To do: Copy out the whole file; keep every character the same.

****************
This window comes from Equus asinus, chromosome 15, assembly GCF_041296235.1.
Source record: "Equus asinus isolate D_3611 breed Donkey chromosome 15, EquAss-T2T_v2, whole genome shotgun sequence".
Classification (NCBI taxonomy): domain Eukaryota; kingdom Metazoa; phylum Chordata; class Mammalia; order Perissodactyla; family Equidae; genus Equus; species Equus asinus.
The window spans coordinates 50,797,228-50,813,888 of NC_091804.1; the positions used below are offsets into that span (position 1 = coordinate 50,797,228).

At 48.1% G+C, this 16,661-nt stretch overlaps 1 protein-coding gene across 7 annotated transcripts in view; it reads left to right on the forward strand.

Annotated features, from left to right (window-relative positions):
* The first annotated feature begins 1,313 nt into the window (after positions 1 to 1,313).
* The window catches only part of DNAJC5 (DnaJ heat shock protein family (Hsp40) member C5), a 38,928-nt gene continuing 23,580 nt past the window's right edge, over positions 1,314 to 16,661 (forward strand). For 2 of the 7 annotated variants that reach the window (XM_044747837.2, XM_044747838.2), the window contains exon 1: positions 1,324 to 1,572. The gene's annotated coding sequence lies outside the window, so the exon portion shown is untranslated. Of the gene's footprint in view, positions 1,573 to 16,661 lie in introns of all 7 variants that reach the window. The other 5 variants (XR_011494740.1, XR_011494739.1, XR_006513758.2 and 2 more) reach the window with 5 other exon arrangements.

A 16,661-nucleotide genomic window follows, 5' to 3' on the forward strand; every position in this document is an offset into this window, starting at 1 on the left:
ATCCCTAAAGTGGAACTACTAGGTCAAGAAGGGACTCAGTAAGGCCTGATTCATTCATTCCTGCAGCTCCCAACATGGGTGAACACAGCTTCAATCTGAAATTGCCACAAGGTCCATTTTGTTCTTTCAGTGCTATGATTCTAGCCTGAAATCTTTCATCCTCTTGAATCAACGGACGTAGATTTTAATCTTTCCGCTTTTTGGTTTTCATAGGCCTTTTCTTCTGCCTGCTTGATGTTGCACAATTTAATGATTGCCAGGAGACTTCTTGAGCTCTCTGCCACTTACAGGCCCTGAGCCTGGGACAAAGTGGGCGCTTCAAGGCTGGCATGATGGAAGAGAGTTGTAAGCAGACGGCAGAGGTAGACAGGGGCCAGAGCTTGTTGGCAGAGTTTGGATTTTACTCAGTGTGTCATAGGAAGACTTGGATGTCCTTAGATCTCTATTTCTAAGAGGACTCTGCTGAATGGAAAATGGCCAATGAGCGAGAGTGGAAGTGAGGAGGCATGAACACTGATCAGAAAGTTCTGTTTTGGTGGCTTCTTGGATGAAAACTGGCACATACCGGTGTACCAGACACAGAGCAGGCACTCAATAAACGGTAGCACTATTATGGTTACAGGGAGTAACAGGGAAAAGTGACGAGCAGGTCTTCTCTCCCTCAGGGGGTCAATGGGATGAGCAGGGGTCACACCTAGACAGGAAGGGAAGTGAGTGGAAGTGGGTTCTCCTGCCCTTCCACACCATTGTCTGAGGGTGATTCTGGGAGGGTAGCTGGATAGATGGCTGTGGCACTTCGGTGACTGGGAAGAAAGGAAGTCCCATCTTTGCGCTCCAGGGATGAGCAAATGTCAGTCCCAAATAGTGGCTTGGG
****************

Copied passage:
This window comes from Equus asinus, chromosome 15, assembly GCF_041296235.1.
Source record: "Equus asinus isolate D_3611 breed Donkey chromosome 15, EquAss-T2T_v2, whole genome shotgun sequence".
Classification (NCBI taxonomy): domain Eukaryota; kingdom Metazoa; phylum Chordata; class Mammalia; order Perissodactyla; family Equidae; genus Equus; species Equus asinus.
The window spans coordinates 50,797,228-50,813,888 of NC_091804.1; the positions used below are offsets into that span (position 1 = coordinate 50,797,228).

At 48.1% G+C, this 16,661-nt stretch overlaps 1 protein-coding gene across 7 annotated transcripts in view; it reads left to right on the forward strand.

Annotated features, from left to right (window-relative positions):
* The first annotated feature begins 1,313 nt into the window (after positions 1 to 1,313).
* The window catches only part of DNAJC5 (DnaJ heat shock protein family (Hsp40) member C5), a 38,928-nt gene continuing 23,580 nt past the window's right edge, over positions 1,314 to 16,661 (forward strand). For 2 of the 7 annotated variants that reach the window (XM_044747837.2, XM_044747838.2), the window contains exon 1: positions 1,324 to 1,572. The gene's annotated coding sequence lies outside the window, so the exon portion shown is untranslated. Of the gene's footprint in view, positions 1,573 to 16,661 lie in introns of all 7 variants that reach the window. The other 5 variants (XR_011494740.1, XR_011494739.1, XR_006513758.2 and 2 more) reach the window with 5 other exon arrangements.

A 16,661-nucleotide genomic window follows, 5' to 3' on the forward strand; every position in this document is an offset into this window, starting at 1 on the left:
ATCCCTAAAGTGGAACTACTAGGTCAAGAAGGGACTCAGTAAGGCCTGATTCATTCATTCCTGCAGCTCCCAACATGGGTGAACACAGCTTCAATCTGAAATTGCCACAAGGTCCATTTTGTTCTTTCAGTGCTATGATTCTAGCCTGAAATCTTTCATCCTCTTGAATCAACGGACGTAGATTTTAATCTTTCCGCTTTTTGGTTTTCATAGGCCTTTTCTTCTGCCTGCTTGATGTTGCACAATTTAATGATTGCCAGGAGACTTCTTGAGCTCTCTGCCACTTACAGGCCCTGAGCCTGGGACAAAGTGGGCGCTTCAAGGCTGGCATGATGGAAGAGAGTTGTAAGCAGACGGCAGAGGTAGACAGGGGCCAGAGCTTGTTGGCAGAGTTTGGATTTTACTCAGTGTGTCATAGGAAGACTTGGATGTCCTTAGATCTCTATTTCTAAGAGGACTCTGCTGAATGGAAAATGGCCAATGAGCGAGAGTGGAAGTGAGGAGGCATGAACACTGATCAGAAAGTTCTGTTTTGGTGGCTTCTTGGATGAAAACTGGCACATACCGGTGTACCAGACACAGAGCAGGCACTCAATAAACGGTAGCACTATTATGGTTACAGGGAGTAACAGGGAAAAGTGACGAGCAGGTCTTCTCTCCCTCAGGGGGTCAATGGGATGAGCAGGGGTCACACCTAGACAGGAAGGGAAGTGAGTGGAAGTGGGTTCTCCTGCCCTTCCACACCATTGTCTGAGGGTGATTCTGGGAGGGTAGCTGGATAGATGGCTGTGGCACTTCGGTGACTGGGAAGAAAGGAAGTCCCATCTTTGCGCTCCAGGGATGAGCAAATGTCAGTCCCAAATAGTGGCTTGGG